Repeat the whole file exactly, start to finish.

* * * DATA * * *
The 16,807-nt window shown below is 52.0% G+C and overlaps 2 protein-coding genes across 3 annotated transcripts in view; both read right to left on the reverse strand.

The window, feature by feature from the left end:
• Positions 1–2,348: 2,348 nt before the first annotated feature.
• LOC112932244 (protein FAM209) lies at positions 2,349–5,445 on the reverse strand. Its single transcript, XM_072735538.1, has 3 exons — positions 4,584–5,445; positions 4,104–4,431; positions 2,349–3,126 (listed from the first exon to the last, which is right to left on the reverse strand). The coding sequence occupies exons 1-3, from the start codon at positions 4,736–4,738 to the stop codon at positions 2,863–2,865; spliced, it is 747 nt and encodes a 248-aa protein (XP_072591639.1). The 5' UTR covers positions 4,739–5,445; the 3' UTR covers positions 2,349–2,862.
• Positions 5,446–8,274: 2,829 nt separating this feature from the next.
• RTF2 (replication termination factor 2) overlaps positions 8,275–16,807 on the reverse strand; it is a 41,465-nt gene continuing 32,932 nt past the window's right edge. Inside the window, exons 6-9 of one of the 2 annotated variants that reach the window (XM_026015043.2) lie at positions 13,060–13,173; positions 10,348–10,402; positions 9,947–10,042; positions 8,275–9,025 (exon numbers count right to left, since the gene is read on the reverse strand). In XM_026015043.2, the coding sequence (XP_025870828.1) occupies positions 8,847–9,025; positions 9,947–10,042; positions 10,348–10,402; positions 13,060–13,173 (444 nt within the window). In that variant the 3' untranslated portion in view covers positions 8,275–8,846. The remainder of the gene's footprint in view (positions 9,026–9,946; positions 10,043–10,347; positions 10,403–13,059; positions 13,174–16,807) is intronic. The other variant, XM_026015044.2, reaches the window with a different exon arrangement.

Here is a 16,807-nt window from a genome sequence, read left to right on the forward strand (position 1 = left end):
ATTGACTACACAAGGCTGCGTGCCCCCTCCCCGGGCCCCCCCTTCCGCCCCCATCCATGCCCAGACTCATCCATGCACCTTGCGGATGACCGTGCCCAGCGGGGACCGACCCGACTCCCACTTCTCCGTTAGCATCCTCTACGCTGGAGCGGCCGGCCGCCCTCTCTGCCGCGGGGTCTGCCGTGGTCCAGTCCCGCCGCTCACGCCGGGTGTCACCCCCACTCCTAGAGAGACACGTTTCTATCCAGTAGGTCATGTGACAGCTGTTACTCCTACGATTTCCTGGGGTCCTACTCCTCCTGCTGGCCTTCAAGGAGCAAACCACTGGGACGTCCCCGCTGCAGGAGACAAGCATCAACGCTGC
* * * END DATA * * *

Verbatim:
The 16,807-nt window shown below is 52.0% G+C and overlaps 2 protein-coding genes across 3 annotated transcripts in view; both read right to left on the reverse strand.

The window, feature by feature from the left end:
• Positions 1–2,348: 2,348 nt before the first annotated feature.
• LOC112932244 (protein FAM209) lies at positions 2,349–5,445 on the reverse strand. Its single transcript, XM_072735538.1, has 3 exons — positions 4,584–5,445; positions 4,104–4,431; positions 2,349–3,126 (listed from the first exon to the last, which is right to left on the reverse strand). The coding sequence occupies exons 1-3, from the start codon at positions 4,736–4,738 to the stop codon at positions 2,863–2,865; spliced, it is 747 nt and encodes a 248-aa protein (XP_072591639.1). The 5' UTR covers positions 4,739–5,445; the 3' UTR covers positions 2,349–2,862.
• Positions 5,446–8,274: 2,829 nt separating this feature from the next.
• RTF2 (replication termination factor 2) overlaps positions 8,275–16,807 on the reverse strand; it is a 41,465-nt gene continuing 32,932 nt past the window's right edge. Inside the window, exons 6-9 of one of the 2 annotated variants that reach the window (XM_026015043.2) lie at positions 13,060–13,173; positions 10,348–10,402; positions 9,947–10,042; positions 8,275–9,025 (exon numbers count right to left, since the gene is read on the reverse strand). In XM_026015043.2, the coding sequence (XP_025870828.1) occupies positions 8,847–9,025; positions 9,947–10,042; positions 10,348–10,402; positions 13,060–13,173 (444 nt within the window). In that variant the 3' untranslated portion in view covers positions 8,275–8,846. The remainder of the gene's footprint in view (positions 9,026–9,946; positions 10,043–10,347; positions 10,403–13,059; positions 13,174–16,807) is intronic. The other variant, XM_026015044.2, reaches the window with a different exon arrangement.

Here is a 16,807-nt window from a genome sequence, read left to right on the forward strand (position 1 = left end):
ATTGACTACACAAGGCTGCGTGCCCCCTCCCCGGGCCCCCCCTTCCGCCCCCATCCATGCCCAGACTCATCCATGCACCTTGCGGATGACCGTGCCCAGCGGGGACCGACCCGACTCCCACTTCTCCGTTAGCATCCTCTACGCTGGAGCGGCCGGCCGCCCTCTCTGCCGCGGGGTCTGCCGTGGTCCAGTCCCGCCGCTCACGCCGGGTGTCACCCCCACTCCTAGAGAGACACGTTTCTATCCAGTAGGTCATGTGACAGCTGTTACTCCTACGATTTCCTGGGGTCCTACTCCTCCTGCTGGCCTTCAAGGAGCAAACCACTGGGACGTCCCCGCTGCAGGAGACAAGCATCAACGCTGC